LANZO CASE UPDATE
On Friday, a New Jersey State judge upheld a verdict totaling $117 million in damages against Johnson & Johnson and its talc supplier over claims that Lanzo’s decades-long exposure to asbestos-containing talcum powder contributed to his mesothelioma. When seeking to overturn the verdicts, the defendants argued that the talc products did not contain asbestos. The Lanzos countered that their experts had provided ample evidence of the asbestos and stressed that J&J used tests “that would only detect asbestos above a certain threshold.”
On Thursday, May 24th, a California jury found that Johnson & Johnson should pay $4 million in punitive damages along with $21.7 million to Joanne Anderson after she developed malignant mesothelioma because of long-time exposure to asbestos in Johnson & Johnson products. Even after this most recent verdict, J&J continues the assertion that their products don’t contain asbestos or cause cancer, bringing in scientists and other experts. Carol Goodrich, J&J spokesperson said that the company plans to appeal the verdict. “We will continue to defend the safety of our product because it does not contain asbestos or cause mesothelioma,” she said. During their deliberations, the jury requested that the defendants add a warning label on their products. While that was not something that they could enforce, Anderson’s attorney hopes that “‘these verdicts help J&J see what the rest of us do.’ “’They are selling cancer-causing powder for use on the most helpless of us — children.’”
Studies investigating the dangers of talcum powder date back to the 1970’s. The talc mineral found in popular products, including Johnson & Johnson’s Baby Powder and Shower to Shower, is composed of silicon and hydrated magnesium. However, talc’s purest form has been associated with asbestos and other carcinogens due to the mineral’s proximity in mining environments. Likewise, the American Cancer Society has conducted studies linking the use of talc products to ovarian cancer, lung cancer, and endometrial cancer. These seemingly apparent risks associated with the continual use of talc-based products have prompted victims and their families to demand talc product manufacturers, like Johnson & Johnson, to provide warning labels on these products to inform consumers of the potential health risks they face when buying these products.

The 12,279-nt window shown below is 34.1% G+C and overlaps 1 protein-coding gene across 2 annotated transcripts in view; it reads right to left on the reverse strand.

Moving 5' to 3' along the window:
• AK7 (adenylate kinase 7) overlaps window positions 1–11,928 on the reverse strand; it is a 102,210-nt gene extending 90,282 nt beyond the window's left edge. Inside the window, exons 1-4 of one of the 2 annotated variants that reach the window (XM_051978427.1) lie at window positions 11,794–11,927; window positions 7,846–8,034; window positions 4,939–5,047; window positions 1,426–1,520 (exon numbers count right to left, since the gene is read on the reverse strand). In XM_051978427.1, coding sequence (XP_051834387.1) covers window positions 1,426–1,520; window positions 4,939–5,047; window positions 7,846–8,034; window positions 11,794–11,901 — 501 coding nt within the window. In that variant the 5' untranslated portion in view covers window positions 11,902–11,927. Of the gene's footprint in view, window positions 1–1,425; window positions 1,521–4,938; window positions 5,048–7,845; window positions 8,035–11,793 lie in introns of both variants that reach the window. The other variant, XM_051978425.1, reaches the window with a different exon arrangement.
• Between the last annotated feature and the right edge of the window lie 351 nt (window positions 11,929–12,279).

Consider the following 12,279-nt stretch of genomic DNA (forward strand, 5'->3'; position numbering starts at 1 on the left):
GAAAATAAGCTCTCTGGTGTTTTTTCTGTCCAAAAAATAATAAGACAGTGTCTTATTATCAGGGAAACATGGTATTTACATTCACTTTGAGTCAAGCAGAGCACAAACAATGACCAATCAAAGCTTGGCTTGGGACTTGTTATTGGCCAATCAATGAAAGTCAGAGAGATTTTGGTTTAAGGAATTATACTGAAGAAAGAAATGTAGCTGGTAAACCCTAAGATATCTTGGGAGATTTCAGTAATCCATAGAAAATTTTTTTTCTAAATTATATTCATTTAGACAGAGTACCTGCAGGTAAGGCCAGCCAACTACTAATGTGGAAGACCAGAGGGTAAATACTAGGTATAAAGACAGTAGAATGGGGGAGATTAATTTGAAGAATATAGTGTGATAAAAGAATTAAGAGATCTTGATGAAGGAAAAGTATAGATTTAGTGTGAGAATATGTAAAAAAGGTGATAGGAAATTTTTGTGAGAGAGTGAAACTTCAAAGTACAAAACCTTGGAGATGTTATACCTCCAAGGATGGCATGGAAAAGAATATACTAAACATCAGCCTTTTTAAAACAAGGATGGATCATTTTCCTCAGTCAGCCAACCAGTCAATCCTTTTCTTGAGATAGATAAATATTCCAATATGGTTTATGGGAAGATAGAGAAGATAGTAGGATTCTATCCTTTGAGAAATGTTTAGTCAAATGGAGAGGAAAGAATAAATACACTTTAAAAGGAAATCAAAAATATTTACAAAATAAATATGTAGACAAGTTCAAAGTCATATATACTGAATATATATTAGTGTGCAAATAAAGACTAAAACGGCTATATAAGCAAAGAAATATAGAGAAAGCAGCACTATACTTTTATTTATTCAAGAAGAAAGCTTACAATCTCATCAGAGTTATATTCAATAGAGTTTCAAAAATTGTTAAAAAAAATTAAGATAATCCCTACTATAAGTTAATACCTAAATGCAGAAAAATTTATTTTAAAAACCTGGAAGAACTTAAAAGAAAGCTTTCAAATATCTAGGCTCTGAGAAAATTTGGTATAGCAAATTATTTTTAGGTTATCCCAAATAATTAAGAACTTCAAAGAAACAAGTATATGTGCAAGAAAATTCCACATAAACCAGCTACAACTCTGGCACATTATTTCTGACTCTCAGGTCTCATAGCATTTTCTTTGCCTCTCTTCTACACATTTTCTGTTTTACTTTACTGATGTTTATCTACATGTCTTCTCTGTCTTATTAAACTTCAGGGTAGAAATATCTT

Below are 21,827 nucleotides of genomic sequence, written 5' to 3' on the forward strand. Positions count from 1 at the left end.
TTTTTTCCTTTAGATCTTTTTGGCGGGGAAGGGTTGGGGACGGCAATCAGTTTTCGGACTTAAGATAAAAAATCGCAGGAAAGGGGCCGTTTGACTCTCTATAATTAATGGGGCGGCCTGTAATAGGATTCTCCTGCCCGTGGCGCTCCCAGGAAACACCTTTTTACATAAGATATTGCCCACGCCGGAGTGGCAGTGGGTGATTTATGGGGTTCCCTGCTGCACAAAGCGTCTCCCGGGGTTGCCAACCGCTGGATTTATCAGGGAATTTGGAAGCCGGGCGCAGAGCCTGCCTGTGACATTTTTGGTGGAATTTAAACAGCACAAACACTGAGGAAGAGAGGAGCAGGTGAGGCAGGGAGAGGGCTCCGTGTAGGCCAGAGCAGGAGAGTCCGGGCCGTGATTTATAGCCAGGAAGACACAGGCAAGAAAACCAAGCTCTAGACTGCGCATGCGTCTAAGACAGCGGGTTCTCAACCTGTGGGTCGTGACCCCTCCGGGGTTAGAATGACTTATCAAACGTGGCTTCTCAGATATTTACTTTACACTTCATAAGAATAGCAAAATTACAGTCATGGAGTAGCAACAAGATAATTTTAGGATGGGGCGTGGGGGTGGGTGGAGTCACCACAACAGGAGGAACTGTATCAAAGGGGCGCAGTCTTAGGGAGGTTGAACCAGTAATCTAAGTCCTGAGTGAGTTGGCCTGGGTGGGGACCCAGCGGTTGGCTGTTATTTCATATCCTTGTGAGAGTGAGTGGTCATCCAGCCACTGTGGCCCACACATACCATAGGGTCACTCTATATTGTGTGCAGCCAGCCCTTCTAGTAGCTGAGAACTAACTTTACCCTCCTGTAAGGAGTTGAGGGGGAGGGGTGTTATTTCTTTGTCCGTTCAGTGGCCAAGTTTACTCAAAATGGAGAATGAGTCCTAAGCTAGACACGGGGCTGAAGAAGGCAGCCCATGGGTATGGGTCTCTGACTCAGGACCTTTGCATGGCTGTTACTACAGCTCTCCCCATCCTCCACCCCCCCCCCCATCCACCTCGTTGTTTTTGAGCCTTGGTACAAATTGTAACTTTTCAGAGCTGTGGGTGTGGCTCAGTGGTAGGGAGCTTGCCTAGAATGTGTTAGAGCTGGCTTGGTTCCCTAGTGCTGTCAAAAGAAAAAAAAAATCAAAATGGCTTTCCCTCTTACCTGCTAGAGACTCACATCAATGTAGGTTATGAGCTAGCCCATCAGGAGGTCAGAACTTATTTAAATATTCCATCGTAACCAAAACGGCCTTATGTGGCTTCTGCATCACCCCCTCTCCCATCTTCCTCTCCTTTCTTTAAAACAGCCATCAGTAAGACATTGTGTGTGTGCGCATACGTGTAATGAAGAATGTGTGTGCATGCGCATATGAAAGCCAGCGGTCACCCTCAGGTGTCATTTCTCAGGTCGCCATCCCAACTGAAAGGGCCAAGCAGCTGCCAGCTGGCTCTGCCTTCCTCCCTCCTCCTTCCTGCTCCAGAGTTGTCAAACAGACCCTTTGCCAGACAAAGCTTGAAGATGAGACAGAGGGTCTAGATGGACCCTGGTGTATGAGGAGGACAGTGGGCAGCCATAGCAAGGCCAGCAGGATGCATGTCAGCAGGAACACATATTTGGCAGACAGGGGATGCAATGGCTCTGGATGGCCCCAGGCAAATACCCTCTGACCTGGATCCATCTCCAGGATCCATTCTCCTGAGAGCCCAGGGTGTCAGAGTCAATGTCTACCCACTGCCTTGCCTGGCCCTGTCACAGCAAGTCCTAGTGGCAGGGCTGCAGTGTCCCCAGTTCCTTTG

In April of this year, a New Jersey jury slammed J&J and Imerys Talc America Inc. with $80 million in combined punitive damages after finding that companies acted with reckless indifference by selling asbestos-containing talcum powder that contributed to a Stephen Lanzo’s III development of mesothelioma. Credibility has been called into question on the company’s “experts” throughout these court trials. In Lanzo’s case, his attorney asserted during the closing argument that J&J only used testing methods that would not detect asbestos. In the early 1990s William Longo, materials science and electron microscopy expert for J&J, testified that he tested for a specific kind of asbestos and could not detect the asbestos in certain bottles based on his method, note that the bottles he tested did not contain asbestos. “As for quantifying the amount of asbestos, Longo estimated that a bottle of baby powder contained millions of asbestos fibers. Longo testified that when a particular test revealed even one fiber, “that actually means that the bottle itself is filled with millions and millions of fibers.”
WHEN TO INVOLVE AN ATTORNEY
If you or someone you know has suffered a personal injury or wrongful death as the result of the use of talcum powder or any other defective medical product, please contact one of our attorneys at Schneider Hammers today. We focus on your injury and suffering to ensure that you receive the settlement you deserve.